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Investigating the determinants of a Peer-to-peer (P 2 P) car sharing. The case of Milan Ilaria Mariotti Paolo Beria Antonio Laurino DASt. U, Politecnico di Milano SIET 2013 Venezia, September 18 th – 20 th , 2013
STRUCTURE • Aim • Literature review on P 2 P • Data and methodology • Descriptive statistics • Econometric analysis • Discussion and conclusions
AIM • Investigate the main determinants to join a P 2 P car sharing system by means a descriptive statistics and two discrete choice models: binomial logit model and multinomial logit model 1, 129 Milan citizens have been surveyed (Green Move project).
Literature review (1) • Ex-post analyses on Car Sharing (CS) prevail • Main determinants to join CS: ▫ density of users aged 25 – 45, single or living in small households ▫ well educated with an income higher than the average ▫ cost sensitive ▫ environmentally conscious ▫ good public transport service ▫ CS mainly used for recreation/social activities
Literature review (2) • Literature on P 2 P system is scanty ▫ Hampshire and Gaites (2011) emphasise the higher accessibility that P 2 P scheme could entail, in particular in lower density areas, thanks to the almost total absence of the upfront costs that a traditional CS operator has to bear to buy its fleet. ▫ Hampshire and Sinha (2011) analyze the main trade-off of balancing car utilization with reservation availability.
Data and methodology • Dataset – Green Move survey conducted in 2012 among the inhabitants of the municipality of Milan (1, 129 respondents) • The probability to undertake a P 2 P carsharing is investigated by means of a descriptive statistics, which results are corroborated by a binomial logit model and a multinomial logit model
Explanatory variables Socio economic Description Gender Dummy variable: 1 “ if male, 0 “ if female. Age of the respondent Education Green Attitude Travel behaviour Variable Dummy variable: 1 “ if the respondent achieved a bachelor degree, “ 0 otherwise Number of cars owned by the family Dummy variable: 1“ if the respondent has changed his/her travel patterns, 0“ otherwise. District where the respondent lives. Dummy variable. Six dummy variables suggesting the main modal choice adopted by the respondent. District of residence Modal choice: -LPT, Bike, Foot, Motorcycle, Car (driver), Car (passenger) Daily travel by car for: Six dummy variables underlying why the respondent -reaching the workplace, or the LPT stop uses the car daily or very often. -moving within the neighbourhood or outside -leisure in the city, other motives Car sharing member Dummy variable: 1“ if the respondent is or has been member of CS services, 0 “ otherwise. Area C tool and travel behaviour change Dummy variable: 1 “ if the respondents have reduced the car use consequently the Area C introduction, 0“ otherwise N. of owned cars Oil price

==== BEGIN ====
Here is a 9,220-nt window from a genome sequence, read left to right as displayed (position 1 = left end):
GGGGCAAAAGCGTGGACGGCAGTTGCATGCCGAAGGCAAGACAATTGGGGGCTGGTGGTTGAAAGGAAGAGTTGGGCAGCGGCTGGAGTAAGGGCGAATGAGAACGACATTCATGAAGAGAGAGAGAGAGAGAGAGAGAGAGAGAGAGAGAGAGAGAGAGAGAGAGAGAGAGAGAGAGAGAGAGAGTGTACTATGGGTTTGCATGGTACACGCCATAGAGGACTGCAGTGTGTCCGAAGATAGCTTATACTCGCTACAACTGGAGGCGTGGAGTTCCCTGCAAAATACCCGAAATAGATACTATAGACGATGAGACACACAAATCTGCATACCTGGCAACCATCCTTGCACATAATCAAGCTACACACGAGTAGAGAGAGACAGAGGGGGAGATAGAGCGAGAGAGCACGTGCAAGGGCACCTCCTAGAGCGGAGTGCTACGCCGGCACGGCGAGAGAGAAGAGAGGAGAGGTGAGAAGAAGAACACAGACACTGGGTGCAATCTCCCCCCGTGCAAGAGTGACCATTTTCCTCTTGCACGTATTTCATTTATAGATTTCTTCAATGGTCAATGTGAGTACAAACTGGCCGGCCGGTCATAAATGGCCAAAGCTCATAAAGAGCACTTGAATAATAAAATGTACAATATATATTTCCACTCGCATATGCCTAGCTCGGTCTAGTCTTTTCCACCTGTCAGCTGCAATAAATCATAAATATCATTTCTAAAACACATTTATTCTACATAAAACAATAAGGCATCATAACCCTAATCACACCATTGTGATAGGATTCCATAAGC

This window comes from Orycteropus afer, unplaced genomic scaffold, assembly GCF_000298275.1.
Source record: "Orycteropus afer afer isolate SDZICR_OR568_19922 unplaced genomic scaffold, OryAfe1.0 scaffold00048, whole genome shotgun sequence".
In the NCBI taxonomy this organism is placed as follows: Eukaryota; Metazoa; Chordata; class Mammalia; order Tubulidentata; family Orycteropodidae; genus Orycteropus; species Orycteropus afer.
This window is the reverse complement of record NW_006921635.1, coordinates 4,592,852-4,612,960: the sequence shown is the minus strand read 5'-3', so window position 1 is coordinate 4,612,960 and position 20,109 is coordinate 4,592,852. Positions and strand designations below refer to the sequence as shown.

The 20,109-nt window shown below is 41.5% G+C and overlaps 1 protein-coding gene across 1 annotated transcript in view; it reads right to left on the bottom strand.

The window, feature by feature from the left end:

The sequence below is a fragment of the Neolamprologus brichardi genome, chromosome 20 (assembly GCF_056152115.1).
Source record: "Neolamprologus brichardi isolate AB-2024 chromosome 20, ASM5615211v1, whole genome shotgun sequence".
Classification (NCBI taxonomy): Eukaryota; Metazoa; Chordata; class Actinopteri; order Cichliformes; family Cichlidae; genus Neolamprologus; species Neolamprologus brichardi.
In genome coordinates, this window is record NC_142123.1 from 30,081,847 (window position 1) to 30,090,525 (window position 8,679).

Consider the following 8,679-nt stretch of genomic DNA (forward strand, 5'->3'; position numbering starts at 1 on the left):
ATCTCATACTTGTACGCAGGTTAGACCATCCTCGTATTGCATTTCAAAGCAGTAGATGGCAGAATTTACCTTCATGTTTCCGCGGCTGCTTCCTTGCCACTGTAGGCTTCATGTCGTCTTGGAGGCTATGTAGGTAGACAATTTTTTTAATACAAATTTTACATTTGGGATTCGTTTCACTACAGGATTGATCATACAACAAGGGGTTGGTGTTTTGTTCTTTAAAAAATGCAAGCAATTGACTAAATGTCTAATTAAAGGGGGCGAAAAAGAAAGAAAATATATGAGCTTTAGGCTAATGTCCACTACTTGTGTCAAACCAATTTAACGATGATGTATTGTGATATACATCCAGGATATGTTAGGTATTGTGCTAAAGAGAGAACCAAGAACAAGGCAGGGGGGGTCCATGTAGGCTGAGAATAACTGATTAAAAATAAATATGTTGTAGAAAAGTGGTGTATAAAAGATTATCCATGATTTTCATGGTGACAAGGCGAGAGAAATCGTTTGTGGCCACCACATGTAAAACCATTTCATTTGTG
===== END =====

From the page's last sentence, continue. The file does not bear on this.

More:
Descriptive statistics (1) • 53. 4% potential sharers
Descriptive statistics (3) Respondents’ travel behavior 9% of the potential sharers are or have been members of the Milan CS vs. 2. 5% of the non users
Binomial logit model
Results Group 1 GROUP 0: Those not interested to join a P 2 P CS system
Results Group 2 GROUP 0: Those not interested to join a P 2 P CS system
Results (1) The probability to join a P 2 P CS is positively and significantly related to: ▫ ▫ ▫ users’ education (bachelor degree), car ownership (more than two cars), travel behaviour (LPT and bike), CS membership (previous or present), cost sensitiveness (i. e. oil price increase).
Results (2) When comparing the users willing to share their own car with all members of the P 2 P system (confident shares), it results that they tend to be: ▫ ▫ male, use the car daily to reach the LPT stop, have reduced the car use because of the Area C, are less willing to live in zone 9. While, those willing to share their own car only with a selected group of people, tend to be: ▫ younger, ▫ use the bike to travel, ▫ are less willing to live in zone 7.
CONCLUSIONS • Relevance of the three groups of determinants: socioeconomic, travel behavior and green attitude. • Potential users are sensitive to CS systems – being or having being members of the Milan CS –, and are costsensitive (i. e. oil price increase and Area C policy tool). Besides, they prefer to ride the bike or use the LPT to travel.
Thank you Questions and suggestions are welcome Ilaria Mariotti DASt. U – Politecnico di Milano ilaria. [email protected] it